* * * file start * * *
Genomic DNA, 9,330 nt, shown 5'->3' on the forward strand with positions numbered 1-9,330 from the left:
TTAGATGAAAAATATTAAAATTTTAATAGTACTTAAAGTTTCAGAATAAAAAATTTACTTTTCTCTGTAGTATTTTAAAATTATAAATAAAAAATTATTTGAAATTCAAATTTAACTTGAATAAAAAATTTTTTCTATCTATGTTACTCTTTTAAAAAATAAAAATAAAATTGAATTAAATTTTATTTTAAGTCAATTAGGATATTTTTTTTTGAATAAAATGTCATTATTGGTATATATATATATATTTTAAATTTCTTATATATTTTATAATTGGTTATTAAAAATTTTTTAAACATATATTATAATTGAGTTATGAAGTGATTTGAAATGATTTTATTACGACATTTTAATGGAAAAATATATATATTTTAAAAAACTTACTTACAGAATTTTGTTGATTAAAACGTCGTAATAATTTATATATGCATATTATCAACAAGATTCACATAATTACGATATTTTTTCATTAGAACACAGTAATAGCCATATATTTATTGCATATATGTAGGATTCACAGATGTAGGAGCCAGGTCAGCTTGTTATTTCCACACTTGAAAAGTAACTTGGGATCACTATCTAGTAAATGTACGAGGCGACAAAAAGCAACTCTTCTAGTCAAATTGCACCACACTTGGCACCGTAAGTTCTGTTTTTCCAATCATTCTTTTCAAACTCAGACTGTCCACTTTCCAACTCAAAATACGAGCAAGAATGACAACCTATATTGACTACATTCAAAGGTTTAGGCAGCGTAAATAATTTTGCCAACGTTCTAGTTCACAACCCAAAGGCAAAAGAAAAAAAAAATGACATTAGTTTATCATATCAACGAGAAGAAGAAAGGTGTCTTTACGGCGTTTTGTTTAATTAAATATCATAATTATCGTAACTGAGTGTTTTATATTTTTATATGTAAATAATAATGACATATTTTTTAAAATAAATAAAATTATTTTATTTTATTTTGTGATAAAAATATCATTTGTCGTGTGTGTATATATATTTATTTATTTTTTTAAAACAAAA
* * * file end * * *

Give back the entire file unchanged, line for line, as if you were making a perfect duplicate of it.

Genomic DNA, 9,330 nt, shown 5'->3' on the forward strand with positions numbered 1-9,330 from the left:
TTAGATGAAAAATATTAAAATTTTAATAGTACTTAAAGTTTCAGAATAAAAAATTTACTTTTCTCTGTAGTATTTTAAAATTATAAATAAAAAATTATTTGAAATTCAAATTTAACTTGAATAAAAAATTTTTTCTATCTATGTTACTCTTTTAAAAAATAAAAATAAAATTGAATTAAATTTTATTTTAAGTCAATTAGGATATTTTTTTTTGAATAAAATGTCATTATTGGTATATATATATATATTTTAAATTTCTTATATATTTTATAATTGGTTATTAAAAATTTTTTAAACATATATTATAATTGAGTTATGAAGTGATTTGAAATGATTTTATTACGACATTTTAATGGAAAAATATATATATTTTAAAAAACTTACTTACAGAATTTTGTTGATTAAAACGTCGTAATAATTTATATATGCATATTATCAACAAGATTCACATAATTACGATATTTTTTCATTAGAACACAGTAATAGCCATATATTTATTGCATATATGTAGGATTCACAGATGTAGGAGCCAGGTCAGCTTGTTATTTCCACACTTGAAAAGTAACTTGGGATCACTATCTAGTAAATGTACGAGGCGACAAAAAGCAACTCTTCTAGTCAAATTGCACCACACTTGGCACCGTAAGTTCTGTTTTTCCAATCATTCTTTTCAAACTCAGACTGTCCACTTTCCAACTCAAAATACGAGCAAGAATGACAACCTATATTGACTACATTCAAAGGTTTAGGCAGCGTAAATAATTTTGCCAACGTTCTAGTTCACAACCCAAAGGCAAAAGAAAAAAAAAATGACATTAGTTTATCATATCAACGAGAAGAAGAAAGGTGTCTTTACGGCGTTTTGTTTAATTAAATATCATAATTATCGTAACTGAGTGTTTTATATTTTTATATGTAAATAATAATGACATATTTTTTAAAATAAATAAAATTATTTTATTTTATTTTGTGATAAAAATATCATTTGTCGTGTGTGTATATATATTTATTTATTTTTTTAAAACAAAA